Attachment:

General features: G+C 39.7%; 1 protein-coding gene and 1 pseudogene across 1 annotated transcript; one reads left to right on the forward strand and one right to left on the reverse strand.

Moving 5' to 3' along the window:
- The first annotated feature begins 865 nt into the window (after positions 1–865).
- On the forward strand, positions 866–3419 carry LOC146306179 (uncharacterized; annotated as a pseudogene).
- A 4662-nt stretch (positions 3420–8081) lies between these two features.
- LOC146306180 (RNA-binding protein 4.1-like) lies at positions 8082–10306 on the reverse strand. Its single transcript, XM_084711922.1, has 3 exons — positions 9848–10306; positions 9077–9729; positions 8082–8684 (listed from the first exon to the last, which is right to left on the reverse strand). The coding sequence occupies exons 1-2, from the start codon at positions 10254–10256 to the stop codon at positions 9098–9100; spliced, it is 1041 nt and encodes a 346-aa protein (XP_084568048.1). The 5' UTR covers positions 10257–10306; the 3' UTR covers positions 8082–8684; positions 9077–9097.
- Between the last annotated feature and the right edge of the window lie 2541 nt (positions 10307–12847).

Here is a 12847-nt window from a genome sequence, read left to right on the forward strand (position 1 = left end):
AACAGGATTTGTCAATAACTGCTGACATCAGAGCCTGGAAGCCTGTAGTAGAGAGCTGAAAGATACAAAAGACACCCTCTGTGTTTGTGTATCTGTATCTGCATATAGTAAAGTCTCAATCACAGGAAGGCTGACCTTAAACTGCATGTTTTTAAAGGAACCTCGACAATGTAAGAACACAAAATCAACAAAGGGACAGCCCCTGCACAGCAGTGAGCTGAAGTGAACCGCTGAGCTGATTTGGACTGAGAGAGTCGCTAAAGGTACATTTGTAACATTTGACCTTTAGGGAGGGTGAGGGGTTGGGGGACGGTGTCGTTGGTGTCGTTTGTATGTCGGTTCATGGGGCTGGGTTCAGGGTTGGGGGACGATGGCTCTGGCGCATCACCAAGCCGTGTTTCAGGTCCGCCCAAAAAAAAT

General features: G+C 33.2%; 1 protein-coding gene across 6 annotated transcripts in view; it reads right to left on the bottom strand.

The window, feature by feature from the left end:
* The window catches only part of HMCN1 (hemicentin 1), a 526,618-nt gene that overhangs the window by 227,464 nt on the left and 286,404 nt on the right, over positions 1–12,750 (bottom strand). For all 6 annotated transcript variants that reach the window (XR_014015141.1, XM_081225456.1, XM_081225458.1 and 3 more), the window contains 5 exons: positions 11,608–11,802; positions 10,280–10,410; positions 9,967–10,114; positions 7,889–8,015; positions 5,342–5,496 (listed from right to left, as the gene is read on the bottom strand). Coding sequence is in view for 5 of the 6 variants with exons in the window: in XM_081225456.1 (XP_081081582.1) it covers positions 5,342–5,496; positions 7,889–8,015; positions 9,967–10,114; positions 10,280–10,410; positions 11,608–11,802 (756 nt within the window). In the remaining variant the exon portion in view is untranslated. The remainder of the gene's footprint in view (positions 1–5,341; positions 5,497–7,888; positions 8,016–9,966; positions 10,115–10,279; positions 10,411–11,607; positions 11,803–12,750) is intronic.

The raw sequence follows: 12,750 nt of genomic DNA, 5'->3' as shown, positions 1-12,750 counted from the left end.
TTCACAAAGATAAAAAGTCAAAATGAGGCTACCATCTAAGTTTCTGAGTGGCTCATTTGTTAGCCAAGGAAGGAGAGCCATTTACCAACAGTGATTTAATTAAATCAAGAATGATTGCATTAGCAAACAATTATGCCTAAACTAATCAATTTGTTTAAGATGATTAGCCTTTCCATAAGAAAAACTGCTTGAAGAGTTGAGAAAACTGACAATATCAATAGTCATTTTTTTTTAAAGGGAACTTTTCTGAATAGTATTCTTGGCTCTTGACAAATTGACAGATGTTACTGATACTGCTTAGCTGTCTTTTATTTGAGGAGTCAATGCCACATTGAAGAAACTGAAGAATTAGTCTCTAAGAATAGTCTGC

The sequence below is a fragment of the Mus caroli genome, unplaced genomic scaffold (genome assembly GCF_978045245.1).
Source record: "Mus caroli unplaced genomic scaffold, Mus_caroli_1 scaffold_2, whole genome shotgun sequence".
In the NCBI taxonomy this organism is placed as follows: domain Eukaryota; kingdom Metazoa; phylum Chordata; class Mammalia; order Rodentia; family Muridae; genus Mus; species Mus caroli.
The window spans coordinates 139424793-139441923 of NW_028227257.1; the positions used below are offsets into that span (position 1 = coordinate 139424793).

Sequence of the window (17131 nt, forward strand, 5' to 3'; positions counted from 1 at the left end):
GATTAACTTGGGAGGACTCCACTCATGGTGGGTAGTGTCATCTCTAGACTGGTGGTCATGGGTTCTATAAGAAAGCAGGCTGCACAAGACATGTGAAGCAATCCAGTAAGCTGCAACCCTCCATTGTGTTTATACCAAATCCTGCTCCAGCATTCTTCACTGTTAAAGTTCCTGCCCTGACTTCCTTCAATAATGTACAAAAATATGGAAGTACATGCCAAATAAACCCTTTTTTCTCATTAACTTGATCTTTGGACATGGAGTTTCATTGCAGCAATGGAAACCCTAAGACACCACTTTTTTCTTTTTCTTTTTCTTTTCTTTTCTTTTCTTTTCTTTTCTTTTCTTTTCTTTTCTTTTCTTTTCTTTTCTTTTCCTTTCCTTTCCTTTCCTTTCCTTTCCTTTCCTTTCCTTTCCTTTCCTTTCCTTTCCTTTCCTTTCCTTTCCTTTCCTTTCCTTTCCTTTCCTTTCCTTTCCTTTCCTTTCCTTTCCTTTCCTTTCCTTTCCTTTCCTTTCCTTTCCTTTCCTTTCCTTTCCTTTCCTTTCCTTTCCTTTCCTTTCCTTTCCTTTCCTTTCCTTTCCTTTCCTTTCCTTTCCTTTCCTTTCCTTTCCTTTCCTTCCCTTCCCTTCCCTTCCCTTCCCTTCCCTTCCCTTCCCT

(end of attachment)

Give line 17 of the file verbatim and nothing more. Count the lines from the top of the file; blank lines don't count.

In the NCBI taxonomy this organism is placed as follows: domain Eukaryota; kingdom Metazoa; phylum Chordata; class Mammalia; order Rodentia; family Muridae; genus Mus; species Mus caroli.